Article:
• 1903 – Evelyn Waugh, English journalist, author, and critic (d. 1966)
  • 1909 – Francis Bacon, Irish painter and illustrator (d. 1992)

I like Bacon’s paintings but many people don’t. One, the famous “screaming pope” is below. On the right is Bacon’s “Study after Velazquez’s portrait of Pope Innocent X (1953), on the left is Velazquez’s original.

Here are the contents of Bacon’s London studio as they were when he died. They were moved in their entirety to Dublin (where he was born), with every item placed exactly where it had been in London:

  • 1914 – Jonas Salk, American biologist and physician (d. 1995)

Salk is my hero. Unlike the acquisitive biologists today who seek to profit financially from every discovery, Salk refused to patent his polio vaccine. Here’s his famous response to Edward R. Murrow asking Salk, “Who owns the patent on this vaccine?”


  • 1949 – Caitlyn Jenner, American decathlete and actress
  • 1955 – Bill Gates, American businessman and philanthropist, co-founded Microsoft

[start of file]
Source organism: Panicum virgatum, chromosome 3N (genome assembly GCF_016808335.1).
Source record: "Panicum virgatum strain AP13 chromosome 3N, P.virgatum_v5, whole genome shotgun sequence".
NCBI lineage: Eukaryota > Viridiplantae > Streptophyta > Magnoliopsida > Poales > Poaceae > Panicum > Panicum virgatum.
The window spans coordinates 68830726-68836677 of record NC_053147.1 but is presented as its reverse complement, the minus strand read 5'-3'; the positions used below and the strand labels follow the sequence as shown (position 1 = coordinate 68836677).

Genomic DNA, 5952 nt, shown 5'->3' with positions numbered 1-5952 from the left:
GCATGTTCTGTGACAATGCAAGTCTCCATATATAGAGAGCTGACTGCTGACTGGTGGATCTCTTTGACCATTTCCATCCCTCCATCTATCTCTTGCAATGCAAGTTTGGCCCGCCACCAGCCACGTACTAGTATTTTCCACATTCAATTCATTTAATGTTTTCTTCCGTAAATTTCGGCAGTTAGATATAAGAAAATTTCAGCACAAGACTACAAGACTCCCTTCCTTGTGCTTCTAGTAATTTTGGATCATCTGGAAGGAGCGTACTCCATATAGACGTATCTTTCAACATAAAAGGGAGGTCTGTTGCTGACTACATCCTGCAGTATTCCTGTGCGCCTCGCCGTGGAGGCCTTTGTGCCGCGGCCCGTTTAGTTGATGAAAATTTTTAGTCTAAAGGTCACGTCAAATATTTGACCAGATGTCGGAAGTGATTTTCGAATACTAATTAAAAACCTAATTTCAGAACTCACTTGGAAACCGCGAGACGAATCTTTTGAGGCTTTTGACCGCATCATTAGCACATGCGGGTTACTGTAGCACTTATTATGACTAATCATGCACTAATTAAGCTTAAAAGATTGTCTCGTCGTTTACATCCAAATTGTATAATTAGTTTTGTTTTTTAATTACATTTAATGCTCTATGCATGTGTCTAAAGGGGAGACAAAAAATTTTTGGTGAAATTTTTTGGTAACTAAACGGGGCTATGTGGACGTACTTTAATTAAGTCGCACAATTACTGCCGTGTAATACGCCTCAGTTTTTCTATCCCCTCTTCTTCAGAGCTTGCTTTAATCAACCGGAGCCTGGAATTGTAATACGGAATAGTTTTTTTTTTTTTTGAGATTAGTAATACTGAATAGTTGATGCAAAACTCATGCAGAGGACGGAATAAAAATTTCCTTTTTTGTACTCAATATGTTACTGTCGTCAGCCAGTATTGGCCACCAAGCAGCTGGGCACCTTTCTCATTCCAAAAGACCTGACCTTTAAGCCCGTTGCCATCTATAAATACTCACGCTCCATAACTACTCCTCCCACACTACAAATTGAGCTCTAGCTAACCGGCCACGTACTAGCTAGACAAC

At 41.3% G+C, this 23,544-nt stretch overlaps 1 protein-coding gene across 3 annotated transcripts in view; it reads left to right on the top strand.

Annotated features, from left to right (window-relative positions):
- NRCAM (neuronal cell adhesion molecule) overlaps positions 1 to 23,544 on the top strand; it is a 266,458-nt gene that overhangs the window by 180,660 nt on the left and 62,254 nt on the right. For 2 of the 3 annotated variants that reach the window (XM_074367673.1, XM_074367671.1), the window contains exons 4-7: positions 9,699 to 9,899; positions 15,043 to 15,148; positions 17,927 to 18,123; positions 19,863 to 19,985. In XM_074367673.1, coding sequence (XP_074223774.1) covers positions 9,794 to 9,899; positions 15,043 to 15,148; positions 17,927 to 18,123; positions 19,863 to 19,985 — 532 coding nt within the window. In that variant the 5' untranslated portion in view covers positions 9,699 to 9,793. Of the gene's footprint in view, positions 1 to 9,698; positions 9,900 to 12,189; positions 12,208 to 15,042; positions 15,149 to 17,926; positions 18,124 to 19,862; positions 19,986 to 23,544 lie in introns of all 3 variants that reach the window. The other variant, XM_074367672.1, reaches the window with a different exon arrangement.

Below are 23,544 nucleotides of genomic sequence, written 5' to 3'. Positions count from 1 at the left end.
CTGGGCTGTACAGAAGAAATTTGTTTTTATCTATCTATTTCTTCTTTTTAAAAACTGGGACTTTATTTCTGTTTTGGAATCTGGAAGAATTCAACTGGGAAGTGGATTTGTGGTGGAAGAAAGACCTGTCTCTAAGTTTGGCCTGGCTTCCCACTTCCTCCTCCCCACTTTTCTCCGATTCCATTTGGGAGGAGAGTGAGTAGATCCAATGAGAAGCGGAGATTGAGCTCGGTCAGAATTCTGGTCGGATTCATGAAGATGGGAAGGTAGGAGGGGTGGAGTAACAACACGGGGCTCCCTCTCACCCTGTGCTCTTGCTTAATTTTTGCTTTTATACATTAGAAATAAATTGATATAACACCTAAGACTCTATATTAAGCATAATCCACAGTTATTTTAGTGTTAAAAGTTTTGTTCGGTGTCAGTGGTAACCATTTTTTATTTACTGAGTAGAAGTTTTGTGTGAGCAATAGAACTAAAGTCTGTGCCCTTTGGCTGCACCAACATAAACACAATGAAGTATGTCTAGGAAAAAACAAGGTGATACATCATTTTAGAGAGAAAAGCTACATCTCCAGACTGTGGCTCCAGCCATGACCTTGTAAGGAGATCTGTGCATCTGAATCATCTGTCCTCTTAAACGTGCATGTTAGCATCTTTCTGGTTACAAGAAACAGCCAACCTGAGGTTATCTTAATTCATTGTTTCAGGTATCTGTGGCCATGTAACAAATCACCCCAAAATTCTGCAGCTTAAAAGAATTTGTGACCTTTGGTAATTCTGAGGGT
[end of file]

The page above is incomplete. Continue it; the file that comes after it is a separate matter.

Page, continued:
• 1964 – Peter Coyne, Australian rugby league player

Another Coyne whom I don’t know. Could he be related?

Drudge seems to have largely dropped out of sight, and I couldn’t find a recent picture. Here’s one from 1996:

Who can’t love Julia Roberts, who, along with Sandra Bullock, ranks to me as “America’s Sweetheart”. Here are some scenes from her first big hit, “Pretty Woman” with Richard Gere. The original ending was not a happy one, showing Gere tossing money at her and driving off, but fortunately they changed it for the final version.  Her best movie? Erin Brockovich, for which she won a Best Actress Oscar.

Those who flatlined on October 28 include:

  • 1627 – Jahangir, Mughal Emperor of India (b. 1569)
  • 1818 – Abigail Adams, American writer and second First Lady of the United States (b. 1744)
  • 1998 – Ted Hughes, English poet and playwright (b. 1930)
  • 2007 – Porter Wagoner, American singer-songwriter and guitarist (b. 1927)

Dolly Parton was part of the Porter Wagoner show from 1967 to 1974, and eventually left under difficult circumstances to start a solo career. She’s written over 3,000 songs, and this is one of the best, “I will always love you.” It was her farewell to Porter Wagoner when she left his show, and here’s her first public rendition on that show, ca. 1974. Wagoner, as always, wears a flashy country suit from Nudie’s of Hollywood.

Meanwhile in Dobrzyn, Kulka is being sneaky. When I asked Malgorzata what Hili meant by “show her,” she replied, “Well, Hili says to Andrzej that if Kulka dares to come closer she will do something not nice to her.” Oy!

Hili: I will show her!
A: Who?
Hili: Kulka, she is sneaking up on me.
In Polish:
Hili: Ja jej pokażę!
Ja: Komu?
Hili: Kulce, ona tu się skrada.